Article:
Should My Desk Face The Wall? – Helpful Tips + Pros & Cons!

Believe it or not, the direction that your desk faces can have a significant impact on how well you perform and how it affects your role. With that in mind, many people wonder should my desk face the wall? Let’s find out if a desk facing wall is the best option for you!

Should my desk face the wall?

A desk facing a wall is preferable for staying focused while completing tasks by yourself. It also minimizes the risk of distractions. Furthermore, it consumes a smaller footprint than a desk facing the room. However, for people who need to collaborate with others or supervise people in the area, a desk facing the room is more inviting and encourages communication and openness. Ultimately, it depends on personal preference and the type of work that you perform. There are many advantages and disadvantages to facing your desk towards a wall which are highlighted in the below table.

Advantages of desk facing the wall

Disadvantages of desk facing the wall

Less distractions

Less inviting to colleagues

Minimizes surface area used in room

More isolating than facing the room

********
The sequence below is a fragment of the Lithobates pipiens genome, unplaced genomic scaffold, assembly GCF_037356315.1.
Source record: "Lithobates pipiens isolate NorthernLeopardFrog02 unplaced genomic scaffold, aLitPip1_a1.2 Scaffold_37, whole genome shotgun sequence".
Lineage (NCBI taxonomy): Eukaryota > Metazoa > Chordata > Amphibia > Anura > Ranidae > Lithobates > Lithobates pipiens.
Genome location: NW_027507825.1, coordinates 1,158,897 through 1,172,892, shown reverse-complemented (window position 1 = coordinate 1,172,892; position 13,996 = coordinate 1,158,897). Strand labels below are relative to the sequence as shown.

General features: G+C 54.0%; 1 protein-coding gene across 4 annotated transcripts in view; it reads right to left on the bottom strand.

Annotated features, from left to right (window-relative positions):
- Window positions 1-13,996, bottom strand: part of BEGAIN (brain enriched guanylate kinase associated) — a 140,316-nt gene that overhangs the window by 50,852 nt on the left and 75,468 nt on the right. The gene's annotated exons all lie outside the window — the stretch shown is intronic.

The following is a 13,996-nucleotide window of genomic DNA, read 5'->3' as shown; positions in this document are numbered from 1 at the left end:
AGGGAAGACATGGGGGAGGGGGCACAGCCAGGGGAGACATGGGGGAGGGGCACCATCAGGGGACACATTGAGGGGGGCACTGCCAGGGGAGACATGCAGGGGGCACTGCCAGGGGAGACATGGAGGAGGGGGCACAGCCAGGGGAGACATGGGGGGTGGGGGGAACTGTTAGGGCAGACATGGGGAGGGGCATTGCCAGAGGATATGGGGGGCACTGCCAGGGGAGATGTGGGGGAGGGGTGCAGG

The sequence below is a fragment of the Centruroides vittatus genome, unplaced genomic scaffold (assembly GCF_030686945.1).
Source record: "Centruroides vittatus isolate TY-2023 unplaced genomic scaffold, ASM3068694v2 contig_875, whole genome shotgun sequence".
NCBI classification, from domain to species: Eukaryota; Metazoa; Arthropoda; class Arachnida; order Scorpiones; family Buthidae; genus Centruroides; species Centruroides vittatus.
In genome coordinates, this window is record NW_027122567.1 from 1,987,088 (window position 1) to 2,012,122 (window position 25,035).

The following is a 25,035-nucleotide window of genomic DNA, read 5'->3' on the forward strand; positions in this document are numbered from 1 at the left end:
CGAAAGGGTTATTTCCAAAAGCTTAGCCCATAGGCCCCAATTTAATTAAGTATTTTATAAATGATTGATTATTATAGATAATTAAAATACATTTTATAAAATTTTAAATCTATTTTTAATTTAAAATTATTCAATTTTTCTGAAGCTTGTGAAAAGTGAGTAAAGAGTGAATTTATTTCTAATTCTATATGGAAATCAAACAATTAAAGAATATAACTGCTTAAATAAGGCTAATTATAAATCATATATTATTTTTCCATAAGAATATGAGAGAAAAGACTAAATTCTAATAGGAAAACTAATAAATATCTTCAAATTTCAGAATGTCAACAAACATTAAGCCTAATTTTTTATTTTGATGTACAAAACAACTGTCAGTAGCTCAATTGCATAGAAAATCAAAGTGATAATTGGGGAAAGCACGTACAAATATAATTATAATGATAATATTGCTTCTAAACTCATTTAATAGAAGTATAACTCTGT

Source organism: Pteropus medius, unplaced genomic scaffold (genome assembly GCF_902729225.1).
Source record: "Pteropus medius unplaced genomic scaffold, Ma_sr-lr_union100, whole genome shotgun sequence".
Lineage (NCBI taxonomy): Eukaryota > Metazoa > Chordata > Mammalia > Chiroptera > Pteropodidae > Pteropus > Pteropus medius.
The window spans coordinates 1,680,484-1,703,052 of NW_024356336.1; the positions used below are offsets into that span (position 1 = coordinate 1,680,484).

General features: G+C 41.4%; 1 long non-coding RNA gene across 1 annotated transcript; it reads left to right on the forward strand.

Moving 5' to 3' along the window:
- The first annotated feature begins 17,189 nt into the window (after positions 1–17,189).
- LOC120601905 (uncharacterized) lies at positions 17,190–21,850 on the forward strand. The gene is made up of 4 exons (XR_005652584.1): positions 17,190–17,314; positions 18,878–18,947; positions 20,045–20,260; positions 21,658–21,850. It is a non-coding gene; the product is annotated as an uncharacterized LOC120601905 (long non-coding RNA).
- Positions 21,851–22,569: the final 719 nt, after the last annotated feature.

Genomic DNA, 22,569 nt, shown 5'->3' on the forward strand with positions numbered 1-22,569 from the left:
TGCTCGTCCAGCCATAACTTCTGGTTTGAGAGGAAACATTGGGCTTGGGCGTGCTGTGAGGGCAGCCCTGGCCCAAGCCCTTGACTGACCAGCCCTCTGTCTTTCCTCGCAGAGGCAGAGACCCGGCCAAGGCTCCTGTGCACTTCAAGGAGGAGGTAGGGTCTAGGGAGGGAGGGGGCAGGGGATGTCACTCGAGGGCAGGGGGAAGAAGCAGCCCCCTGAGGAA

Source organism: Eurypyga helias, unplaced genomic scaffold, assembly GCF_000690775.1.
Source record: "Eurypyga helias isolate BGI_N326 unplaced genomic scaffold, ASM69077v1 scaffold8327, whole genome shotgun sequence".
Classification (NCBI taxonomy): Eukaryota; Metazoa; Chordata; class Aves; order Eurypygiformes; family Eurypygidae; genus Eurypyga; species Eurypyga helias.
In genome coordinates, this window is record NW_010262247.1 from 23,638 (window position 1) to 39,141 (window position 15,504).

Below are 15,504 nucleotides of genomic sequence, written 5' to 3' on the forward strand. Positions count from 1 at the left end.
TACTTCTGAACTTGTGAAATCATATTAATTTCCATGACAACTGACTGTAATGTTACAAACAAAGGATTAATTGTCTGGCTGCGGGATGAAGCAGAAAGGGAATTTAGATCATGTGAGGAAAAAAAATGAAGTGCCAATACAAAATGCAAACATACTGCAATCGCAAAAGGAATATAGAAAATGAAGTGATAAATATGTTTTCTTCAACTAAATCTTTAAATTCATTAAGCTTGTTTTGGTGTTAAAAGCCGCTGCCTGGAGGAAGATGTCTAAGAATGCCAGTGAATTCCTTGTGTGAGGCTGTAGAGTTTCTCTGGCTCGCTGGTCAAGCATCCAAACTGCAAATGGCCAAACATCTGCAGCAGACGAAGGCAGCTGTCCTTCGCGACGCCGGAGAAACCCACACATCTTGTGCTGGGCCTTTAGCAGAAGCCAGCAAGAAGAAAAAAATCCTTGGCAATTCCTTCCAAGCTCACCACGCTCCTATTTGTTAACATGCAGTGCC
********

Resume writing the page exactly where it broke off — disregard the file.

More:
Minimizes trailing cables

Less visibility on people coming towards you

Less risk of objects falling off desk

Wall could become damaged/stained

Easier storage as objects can lean against wall

Can make the area darker depending on the lighting

Easier to read the screen than window-facing desk

Natural light can contribute to a positive mood, encourage improved energy levels and better sleep. Source

Should My Desk Face The Wall? - Office desk facing wall

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Your desk should face the wall if:

You are easily distracted

Having people passing by your desk or a desk positioned in a high-activity zone that catches your eye can be very distracting, unless you are a very focused person.

Distractions are more likely in a shared office or if you work in a busy house.